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Our guest blogger Charlotte Murphy explores how modern technology is helping people with dementia and their caregivers adapt to their condition.

A monochrome photograph of some technology including a smart watch, headphones, a phone, and a laptop.

Over recent years, households and businesses across the country have harnessed the power of modern technology to simplify life.

Whether it’s collaborating on documents via cloud storage, streaming music to Bluetooth devices, conducting voice searches via smart speakers or similar, these advances have allowed us to control our environment whilst taking a step back. 

Excitingly, these technologies are being increasingly used in the adult social care and dementia care sectors.

A recent review in the health journal Frontiers in Psychology concludes that technology can improve the lives of people living with dementia and their carers, especially during events such as the recent pandemic where everyday living was disrupted. With this in mind, we’ve gathered the most influential technologically advanced dementia care devices that can help support individuals living with dementia and caregivers alike.

 

Dementia-friendly clocks

Creating and maintaining a daily routine is key to managing everyday life for those living with dementia. As their memory worsens, they may forget to carry out key tasks or confuse night and day, leading to increased stress and anxiety levels.

A specially designed clock can help people with dementia keep track of time and ensure they don’t miss things like appointments, television programmes and mealtimes. They also help support carers if the affected individual struggles to accept the time.

Dementia-friendly clocks can:

  • Display whether it’s morning, afternoon, evening or night
  • Tell the time, date and day of the week
  • Feature enlarged text and numbers for those with sight problems 

You can read more about time management in dementia care here.

 

Smart Home devices

Advanced smart home devices can make life safer and more convenient for people with dementia, whilst providing peace of mind for carers and families alike.

By taking control of lights, central heating, door locks, appliances and other household items via an internet connection, the individual can stay in their own home and be independent for longer. They can also send alerts to caregivers so that they can intervene if necessary.

In the future, we’re likely to see further advancement in these areas of supported home care such as alerts for safety risks such as spilt liquids and other hazards.

 

Adapted communication devices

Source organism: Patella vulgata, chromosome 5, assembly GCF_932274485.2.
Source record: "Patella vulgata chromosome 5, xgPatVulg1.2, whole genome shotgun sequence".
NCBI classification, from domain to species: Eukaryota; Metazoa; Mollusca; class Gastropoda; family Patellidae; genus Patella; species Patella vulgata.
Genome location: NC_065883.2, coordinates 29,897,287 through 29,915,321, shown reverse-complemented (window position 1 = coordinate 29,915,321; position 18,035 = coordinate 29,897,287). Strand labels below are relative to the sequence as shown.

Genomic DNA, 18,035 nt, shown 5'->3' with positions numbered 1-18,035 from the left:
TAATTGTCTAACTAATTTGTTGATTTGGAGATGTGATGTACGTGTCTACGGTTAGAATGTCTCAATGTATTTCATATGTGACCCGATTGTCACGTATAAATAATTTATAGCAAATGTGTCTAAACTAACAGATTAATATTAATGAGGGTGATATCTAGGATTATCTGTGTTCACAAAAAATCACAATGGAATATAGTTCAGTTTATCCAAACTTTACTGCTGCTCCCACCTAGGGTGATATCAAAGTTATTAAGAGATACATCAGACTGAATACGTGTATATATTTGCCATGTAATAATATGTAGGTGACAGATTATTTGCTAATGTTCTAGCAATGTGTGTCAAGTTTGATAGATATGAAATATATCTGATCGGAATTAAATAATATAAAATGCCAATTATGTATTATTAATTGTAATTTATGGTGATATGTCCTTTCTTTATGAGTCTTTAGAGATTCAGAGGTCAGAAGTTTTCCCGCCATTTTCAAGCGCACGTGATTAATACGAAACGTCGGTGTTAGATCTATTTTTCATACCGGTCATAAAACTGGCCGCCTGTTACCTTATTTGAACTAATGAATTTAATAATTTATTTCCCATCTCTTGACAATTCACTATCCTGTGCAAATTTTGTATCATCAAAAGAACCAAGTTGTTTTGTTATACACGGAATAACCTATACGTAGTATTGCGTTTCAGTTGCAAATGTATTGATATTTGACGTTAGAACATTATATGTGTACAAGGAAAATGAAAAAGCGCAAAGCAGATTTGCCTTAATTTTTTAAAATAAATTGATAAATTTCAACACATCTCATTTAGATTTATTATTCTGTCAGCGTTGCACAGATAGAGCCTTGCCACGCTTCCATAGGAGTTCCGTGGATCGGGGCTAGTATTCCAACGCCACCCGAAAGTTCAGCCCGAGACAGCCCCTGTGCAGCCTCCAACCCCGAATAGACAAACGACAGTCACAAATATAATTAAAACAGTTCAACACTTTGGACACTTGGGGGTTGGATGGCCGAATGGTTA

When people affected by dementia can stay in touch with friends and family, they are less likely to experience isolation, loneliness and mental health issues.

With the wide range of adapted communication devices now available, these individuals can maintain their independence despite cognitive, visual or mobility problems and, importantly, ask for help if required. 

Technology includes adapted landlines and smartphones with extra-large buttons and fonts for the visually impaired, plus pre-programmed picture phones for those with difficulty remembering numbers. There is also the exciting Talking Mats app that allows people to communicate feelings by selecting pictures and symbols.

 

Home security cameras

If you want to keep an eye on your loved ones when you can’t be there, home security cameras provide the perfect solution.

Technological innovations mean that caregivers can communicate remotely with their loved one with dementia via the camera if required. They are often equipped with inbuilt movement detectors to alert you to incidents like falls, or movement towards the door.

However, you must get permission from the person with dementia or their legal guardian before installing CCTV or a home monitoring system. This ensures that their best interests are always protected and there is no violation of privacy.

 

Medication management

People diagnosed with dementia may forget to take their medication, even if they’re provided with a pillbox marked with days of the week or individual doses. 

However, this doesn’t need to be a problem with technological innovations such as automatic pill dispensers or vibrating alarms on watches.

This takes the pressure off the caregiver and provides the individual with a greater degree of independence so they can potentially stay living in their own home for longer.

 

Wearable GPS tracking devices

Dementia can cause people to stop recognising familiar places and faces and may struggle to find their way home. Unsurprisingly, this leads them to feel confused and anxious with caregivers concerned about their whereabouts and their safety.

Enter GPS tracking devices. They are small enough to be worn without noticing – as a watch, wristband or even on a keychain – yet help ensure you can keep track of your loved one wherever they are.. If the worst happens, emergency services can be alerted.

 

Conclusion

With technological advances continually appearing, their use by individuals living with dementia and their caregivers is clear. Smart technologies, dementia-friendly clocks, tracking devices, medication management, communication devices and security cameras could all relieve the pressure on caregivers and help ensure that those with Alzheimer’s and other similar diseases can continue to live rich, fulfilling, and independent lives.

 

This guest blog was written by Charlotte Murphy - you can get in touch with Charlotte at charlotte.murphy@thewritersguild.co.uk.